October 12, 2015 by The Dog Rules
First the Reason:
I have taken a break from writing for two reasons. The first is that I suffered an unusual accidental injury to my eye and was completely unable to read/focus on a computer screen until the injury had healed. During that time my dearest fur friend has taken a turn for the worse in her own health and I have been focusing on taking the very best care of her that I can.
Dog is in her 16th year. One year, Two months and 10 days ago she was diagnosed with a spindle cell tumor on her right side at the end of her ribs closest to her hip. At first this tumor was a minuscule lump not at all unlike those harmless fatty lumps (lipoma) that seem to make their appearance on all senior dogs. It was so small that it wouldn’t have fit in the center of the palm of my hand – and there was something about it that kept me thinking and wondering. I took her to the vet for a check-up and mentioned that she had a couple of “those lumpy things” and I just wanted reassurance that everything was OK. I never mentioned that this one particular lump was concerning me.
I’ve taken all my fur babes to this particular vet for over 25 years. He is kind, compassionate and honest in his findings. I patiently waited while he examined dear Dog. At the completion of his examination he said she was in great shape and this one particular lump (the one that was worrying me) had him wondering. He had a “funny feeling” about it and suggested we do a needle aspiration to learn its composition. Since he agreed with me that it was concerning, I agreed. Thus the diagnosis of a spindle cell tumor. Because of the placement of the tumor, we mutually agreed that it was not operable and my dear girl was then officially in palliative care. The vet didn’t think that they could get “clear margins” (this means to take some healthy tissue surrounding the tumor to ensure they get it all) because of its location on her ribs and the probability it had already spread further through the tissue between the ribs into her body. I really didn’t want to put my dear fur friend through major surgery that was unlikely to benefit her and only cause her debilitation and pain.
So, we carried on like everything was absolutely normal. And it was several months before the tumor grew a bit more. Dog enjoyed her life and didn’t appear to notice that there were extra treats, extra cuddles, treats from my plate. Our walks became subtly, progressively shorter. We avoided places where it was necessary to do stairs and walked the grassy slopes instead. Dog’s legs couldn’t do stairs any longer; but she could easily manage sloping grassy ground. The lump grew into a bump the size of a grapefruit. Dog appeared to not have noticed and was her sweet self to everyone. People I didn’t know made remarks as to the size of her bump. Was it Cancer? WHAT was I going to do about it? When was she going for surgery?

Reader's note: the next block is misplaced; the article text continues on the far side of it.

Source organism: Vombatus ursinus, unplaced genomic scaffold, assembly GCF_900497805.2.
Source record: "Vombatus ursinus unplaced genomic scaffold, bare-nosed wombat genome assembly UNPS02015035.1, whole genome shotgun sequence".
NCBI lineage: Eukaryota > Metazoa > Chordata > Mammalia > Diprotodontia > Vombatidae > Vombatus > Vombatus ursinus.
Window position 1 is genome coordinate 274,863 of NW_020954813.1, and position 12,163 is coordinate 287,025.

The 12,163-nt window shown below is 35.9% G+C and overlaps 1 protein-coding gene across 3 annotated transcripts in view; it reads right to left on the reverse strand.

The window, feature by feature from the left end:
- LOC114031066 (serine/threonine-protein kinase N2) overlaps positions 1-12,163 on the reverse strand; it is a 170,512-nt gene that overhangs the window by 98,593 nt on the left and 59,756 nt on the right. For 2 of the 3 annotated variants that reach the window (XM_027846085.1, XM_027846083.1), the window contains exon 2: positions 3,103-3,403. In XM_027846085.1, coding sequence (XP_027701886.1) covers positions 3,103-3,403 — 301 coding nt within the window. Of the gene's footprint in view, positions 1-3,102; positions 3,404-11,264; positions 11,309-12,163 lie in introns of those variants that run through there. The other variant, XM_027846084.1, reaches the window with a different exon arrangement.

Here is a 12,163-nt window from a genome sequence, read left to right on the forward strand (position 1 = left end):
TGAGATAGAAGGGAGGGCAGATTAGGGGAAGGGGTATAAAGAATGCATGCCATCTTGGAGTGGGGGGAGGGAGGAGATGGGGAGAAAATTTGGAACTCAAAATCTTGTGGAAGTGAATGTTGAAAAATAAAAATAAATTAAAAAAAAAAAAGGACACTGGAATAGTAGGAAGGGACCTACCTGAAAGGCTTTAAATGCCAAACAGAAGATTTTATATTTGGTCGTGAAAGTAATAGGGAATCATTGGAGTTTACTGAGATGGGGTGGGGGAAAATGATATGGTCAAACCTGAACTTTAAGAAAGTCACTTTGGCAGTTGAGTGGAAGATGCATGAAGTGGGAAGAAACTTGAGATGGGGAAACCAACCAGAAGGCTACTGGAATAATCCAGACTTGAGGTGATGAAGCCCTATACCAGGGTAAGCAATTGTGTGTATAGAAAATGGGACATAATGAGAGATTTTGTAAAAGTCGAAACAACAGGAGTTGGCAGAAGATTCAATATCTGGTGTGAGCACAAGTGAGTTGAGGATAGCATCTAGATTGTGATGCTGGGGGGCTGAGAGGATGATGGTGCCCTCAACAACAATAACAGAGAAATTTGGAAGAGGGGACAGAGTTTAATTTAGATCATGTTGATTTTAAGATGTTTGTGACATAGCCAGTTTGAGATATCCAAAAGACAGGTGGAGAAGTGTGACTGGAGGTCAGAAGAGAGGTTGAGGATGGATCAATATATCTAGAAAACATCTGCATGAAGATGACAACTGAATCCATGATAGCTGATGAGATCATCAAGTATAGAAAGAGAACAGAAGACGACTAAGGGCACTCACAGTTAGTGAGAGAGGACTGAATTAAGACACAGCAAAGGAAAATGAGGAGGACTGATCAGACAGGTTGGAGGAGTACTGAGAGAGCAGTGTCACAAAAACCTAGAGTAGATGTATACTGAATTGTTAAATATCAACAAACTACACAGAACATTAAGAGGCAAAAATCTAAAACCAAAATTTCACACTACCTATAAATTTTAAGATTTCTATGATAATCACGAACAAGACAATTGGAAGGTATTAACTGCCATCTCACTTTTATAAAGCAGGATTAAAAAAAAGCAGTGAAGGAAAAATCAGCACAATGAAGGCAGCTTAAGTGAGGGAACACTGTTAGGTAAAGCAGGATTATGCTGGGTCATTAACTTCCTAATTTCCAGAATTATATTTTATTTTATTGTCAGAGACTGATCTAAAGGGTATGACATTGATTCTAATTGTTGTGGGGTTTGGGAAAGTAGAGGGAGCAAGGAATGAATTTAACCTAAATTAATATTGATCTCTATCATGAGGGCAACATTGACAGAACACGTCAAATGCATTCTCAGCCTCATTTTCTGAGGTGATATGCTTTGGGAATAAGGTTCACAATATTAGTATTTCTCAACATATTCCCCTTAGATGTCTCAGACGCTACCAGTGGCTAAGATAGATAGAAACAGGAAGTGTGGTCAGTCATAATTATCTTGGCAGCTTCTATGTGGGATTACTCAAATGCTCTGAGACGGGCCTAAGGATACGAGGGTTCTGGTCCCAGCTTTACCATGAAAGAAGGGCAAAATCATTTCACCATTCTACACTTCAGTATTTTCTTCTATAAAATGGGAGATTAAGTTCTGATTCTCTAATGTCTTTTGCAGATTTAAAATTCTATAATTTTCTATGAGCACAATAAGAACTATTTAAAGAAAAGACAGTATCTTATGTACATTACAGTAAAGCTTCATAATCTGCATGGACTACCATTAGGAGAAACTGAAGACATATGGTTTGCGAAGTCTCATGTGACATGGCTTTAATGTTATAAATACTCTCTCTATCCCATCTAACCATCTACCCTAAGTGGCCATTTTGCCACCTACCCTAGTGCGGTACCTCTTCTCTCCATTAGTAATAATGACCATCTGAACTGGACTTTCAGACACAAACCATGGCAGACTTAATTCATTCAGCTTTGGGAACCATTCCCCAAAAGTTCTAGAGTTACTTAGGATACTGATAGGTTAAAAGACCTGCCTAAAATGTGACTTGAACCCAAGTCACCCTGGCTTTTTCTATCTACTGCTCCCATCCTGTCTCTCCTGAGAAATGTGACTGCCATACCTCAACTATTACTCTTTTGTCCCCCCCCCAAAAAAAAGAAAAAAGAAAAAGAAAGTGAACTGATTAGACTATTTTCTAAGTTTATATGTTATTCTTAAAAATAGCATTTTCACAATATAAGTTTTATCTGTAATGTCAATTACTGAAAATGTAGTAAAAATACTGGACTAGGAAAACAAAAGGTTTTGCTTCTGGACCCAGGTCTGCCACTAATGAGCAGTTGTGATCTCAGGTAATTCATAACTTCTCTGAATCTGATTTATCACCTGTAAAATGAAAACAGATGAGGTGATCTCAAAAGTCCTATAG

Let me digress a moment and focus on the query about the surgery that I appeared to be ignoring as a treatment. It appeared to me that a number of people think this is the automatic next step when faced with a situation such as the one Dog and I were facing. The impression I got from some people was that I was not “doing” right by not subjecting her to a treatment that might, in some small percentage, extend her life. There was little or no commentary on the quality of the life she might have following surgery. It was the implied “but you MUST do it because at least you will have done something!” rather than “will it actually improve her chance of a quality of life rather that just cause her suffering?” when the bump didn’t appear to be causing her any distress and it was we, the humans, who were distressed by its appearance.
Until the last few weeks, Dog has been essentially unimpeded by her bump. It is occasionally itchy and we rub it and she is happy. We affectionately ask her if she would like us to rub her “bumpy” in the same tone as asking if she would like a bum rub where upon she presents the named body part for a gentle rub and appears pleased with the attention. The bump doesn’t hurt and until recently she even laid down on that side without a single indicator of discomfort.
Recently we noticed that she no longer lays on the bump. It has grown subtly larger. Now it proves a challenge to her balance and we can see that she is walking more carefully so as not to topple as she counterbalances the extra weight on one side. Dog is thinner, even though her appetite is essentially good. She is now consistently refusing to eat every third or fourth meal – it doesn’t interest her. She can no longer lie down or get up with ease. The lying down is a slightly controlled fall that ends with a small thump on the living room carpet. Getting up is a focused effort. Occasionally on walks she will stumble and be looking up at me from the ground with a “how did this happen?” look of surprise. This is difficult for us to watch and we would like to deny that it is happening to her – and we can’t. And through it all Dog is still her dear, sweet self. She doesn’t complain or whine. When we help her to her feet she wags her tail in thanks. When we carry her up and down the stairs she wags. She even positions herself for carrying by placing her front paws on the first step and then looks coquettishly over her shoulder for Daddy to carry her. We marvel at her acceptance of these changes – and it breaks our hearts. We’re not ready for her to leave us. In some completely irrational way we want her to rally, become the puppy again, entertain us with her delightful antics, wriggle into our arms, breathe her sweet puppy breath into our faces…
“She is your friend, your partner, your defender, your dog. You are her life, her love, her leader. She will be yours, faithful and true, to the last beat of her heart. You owe it to her to be worthy of such devotion.” – author unknown